Career in Focus: Chef

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What does it take to become a Chef? Here at, we break down the skills and qualifications you need to take on a career in this area.

With the catering, entertainment and hospitality industry experiencing a period of concerted growth, the demand for skilled chef’s has reached very high levels. Recent data from the Restaurant Association of Ireland shows that 5,000 new professional chefs will be needed in the market by 2020.

The Role of a Chef

There are over 25,000 chefs (approximately) employed in Ireland and the majority of the jobs in the hospitality sector relate directly to the food services sector. So what does it take to become a successful chef? It’s part vocation and it’s part dedication to learning an ever-evolving craft. This role is arguably one the most important cultural and social jobs in the world. The reality of working as a chef is, to quote a chef in a recent interview “reaches much further than creating picture-ready, aesthetic looking food masterpieces that rocket their way through social media channels. All chefs need a high degree of training and professional experience before they are able to manage their own operations.”

Qualifications Required

At present, the professional qualifications required for a career in this area are mostly in going down the academic route by gaining a culinary arts degree. There are private colleges, such as the School of Food who seek to provide more industry-based, hands-on training to make sure that graduates are ready for the realities of the business.

As a chef, you must have the desire to keep learning, improving and persevering. You need to blend a passion for food with the focus to specialise on a particular type of cuisine. It’s vital that a chef entering the business receives practical and solid training. This must be based on the realities of life in the industry. Much of what you will learn, in fact, the vast majority, will be on the job, through experience and mentoring. But be prepared! It can certainly be a pressurised environment and you will need to hit the ground running. The kitchen still needs to deliver for customers during the course of your training, so you’d want to be quick on your feet!

What to Expect

A good chef will be quickly in-demand and you’ll need to choose between following your own passion in terms of a particular cuisine. It’s important you focus on developing your industry skills by working in the area that particular restaurants specialise in. A chef is expected to be an all-rounder with a solid basis in what makes good food work and the mechanics of good presentation and delivery. They are also expected to be good learners and ultimately leaders, manage a team of waiters, sous chefs and others in the efficient and consistent running of a kitchen. Consistency and consistent improvement is key to a good kitchen, as any deterioration is keenly observed and noticed instantly. You can’t have a ‘bad day’ as a chef, you need to push through and deliver for either yourself (if self-employed),  or your employer when it comes to creating a good experience for the customer.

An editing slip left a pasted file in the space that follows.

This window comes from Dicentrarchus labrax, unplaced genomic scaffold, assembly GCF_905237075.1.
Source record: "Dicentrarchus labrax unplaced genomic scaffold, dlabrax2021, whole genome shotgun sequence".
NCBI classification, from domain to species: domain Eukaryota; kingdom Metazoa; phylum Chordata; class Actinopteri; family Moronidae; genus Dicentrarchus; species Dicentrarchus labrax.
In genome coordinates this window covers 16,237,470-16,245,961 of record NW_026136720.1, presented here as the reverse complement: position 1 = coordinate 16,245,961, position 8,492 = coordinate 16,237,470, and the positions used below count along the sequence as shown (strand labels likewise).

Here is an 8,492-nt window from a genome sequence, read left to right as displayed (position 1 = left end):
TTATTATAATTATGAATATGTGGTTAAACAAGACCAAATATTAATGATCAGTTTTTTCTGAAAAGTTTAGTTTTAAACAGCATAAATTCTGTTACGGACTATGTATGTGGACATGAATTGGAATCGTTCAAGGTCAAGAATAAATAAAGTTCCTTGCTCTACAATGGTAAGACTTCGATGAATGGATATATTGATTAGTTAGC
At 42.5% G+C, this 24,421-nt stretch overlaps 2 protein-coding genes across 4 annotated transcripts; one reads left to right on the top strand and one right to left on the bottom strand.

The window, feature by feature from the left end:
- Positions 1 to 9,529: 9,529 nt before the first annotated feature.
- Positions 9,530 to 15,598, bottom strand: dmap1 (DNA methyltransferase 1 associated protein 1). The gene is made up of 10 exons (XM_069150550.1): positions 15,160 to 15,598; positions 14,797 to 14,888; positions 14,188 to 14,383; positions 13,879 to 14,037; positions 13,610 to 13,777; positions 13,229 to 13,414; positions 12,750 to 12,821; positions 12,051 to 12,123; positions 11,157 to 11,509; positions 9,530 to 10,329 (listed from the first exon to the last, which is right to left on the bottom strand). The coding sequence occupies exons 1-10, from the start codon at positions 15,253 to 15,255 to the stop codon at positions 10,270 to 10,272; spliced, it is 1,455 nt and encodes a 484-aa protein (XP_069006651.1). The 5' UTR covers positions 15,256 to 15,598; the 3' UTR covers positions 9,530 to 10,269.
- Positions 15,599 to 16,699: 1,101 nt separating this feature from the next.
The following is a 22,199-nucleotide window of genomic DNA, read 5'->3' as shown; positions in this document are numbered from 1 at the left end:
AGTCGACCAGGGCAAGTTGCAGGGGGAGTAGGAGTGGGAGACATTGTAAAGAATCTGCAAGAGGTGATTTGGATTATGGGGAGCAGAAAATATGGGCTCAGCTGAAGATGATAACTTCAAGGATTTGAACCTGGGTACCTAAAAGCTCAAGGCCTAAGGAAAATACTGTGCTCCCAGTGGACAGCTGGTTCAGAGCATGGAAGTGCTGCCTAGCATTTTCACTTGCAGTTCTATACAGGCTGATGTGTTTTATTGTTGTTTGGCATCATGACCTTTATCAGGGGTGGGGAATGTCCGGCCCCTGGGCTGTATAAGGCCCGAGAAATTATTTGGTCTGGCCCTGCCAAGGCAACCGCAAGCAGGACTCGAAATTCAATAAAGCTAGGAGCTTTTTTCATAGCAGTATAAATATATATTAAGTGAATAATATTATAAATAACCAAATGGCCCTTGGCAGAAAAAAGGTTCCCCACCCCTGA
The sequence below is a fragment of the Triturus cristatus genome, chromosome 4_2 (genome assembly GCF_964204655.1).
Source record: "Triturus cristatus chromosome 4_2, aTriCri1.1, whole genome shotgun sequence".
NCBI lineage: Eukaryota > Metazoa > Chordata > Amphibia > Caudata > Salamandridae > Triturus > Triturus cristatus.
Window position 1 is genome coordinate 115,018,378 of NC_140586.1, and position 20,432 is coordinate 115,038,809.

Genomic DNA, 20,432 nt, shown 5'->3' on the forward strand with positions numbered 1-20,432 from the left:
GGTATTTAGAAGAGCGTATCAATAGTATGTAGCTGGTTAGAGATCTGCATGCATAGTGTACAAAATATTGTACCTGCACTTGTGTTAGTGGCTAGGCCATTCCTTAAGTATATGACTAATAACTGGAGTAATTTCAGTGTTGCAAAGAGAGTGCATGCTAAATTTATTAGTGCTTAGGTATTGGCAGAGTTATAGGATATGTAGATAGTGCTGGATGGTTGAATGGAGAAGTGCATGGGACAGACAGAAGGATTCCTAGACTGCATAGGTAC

Career Opportunities

In terms of career development, it will likely depend on natural talent and hard work and also the ability to network and get a name for being someone that people want to work with. The ‘celebrity chef’ status is a relatively recent phenomenon and does not apply to 99.99% of those working in the industry. Although if you have your own flair, an area of excellence, a hard work ethic and a winning personality, you will find a career that is well rewarded, continually stimulating and constantly changing.

For more information on the industry, visit the Restaurant Association of Ireland website at


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  1. Sherif 25th July 2019 at 6:14 pm

    I’m working as a chef for more than five years in different restaurant in Italia restaurant and Lebanese restaurant and Irish restaurant and they good like to be a good chief weather experience t more knowledge

    1. Gemma Creagh 16th August 2019 at 9:01 am

      Hello Sherif,

      We are a site that lists training courses. It sounds like you have a lot of relevant experience, but if you are looking to upskill or retrain in a forth style, there’s a lot of courses available here:

      Some of those might be a bit basic, but I do know TU Dublin (formerly IT Tallaght) do have some great programmes.

      Best of luck!

  2. Sherif 25th July 2019 at 6:18 pm

    I left enjoy discourse as soon as possible

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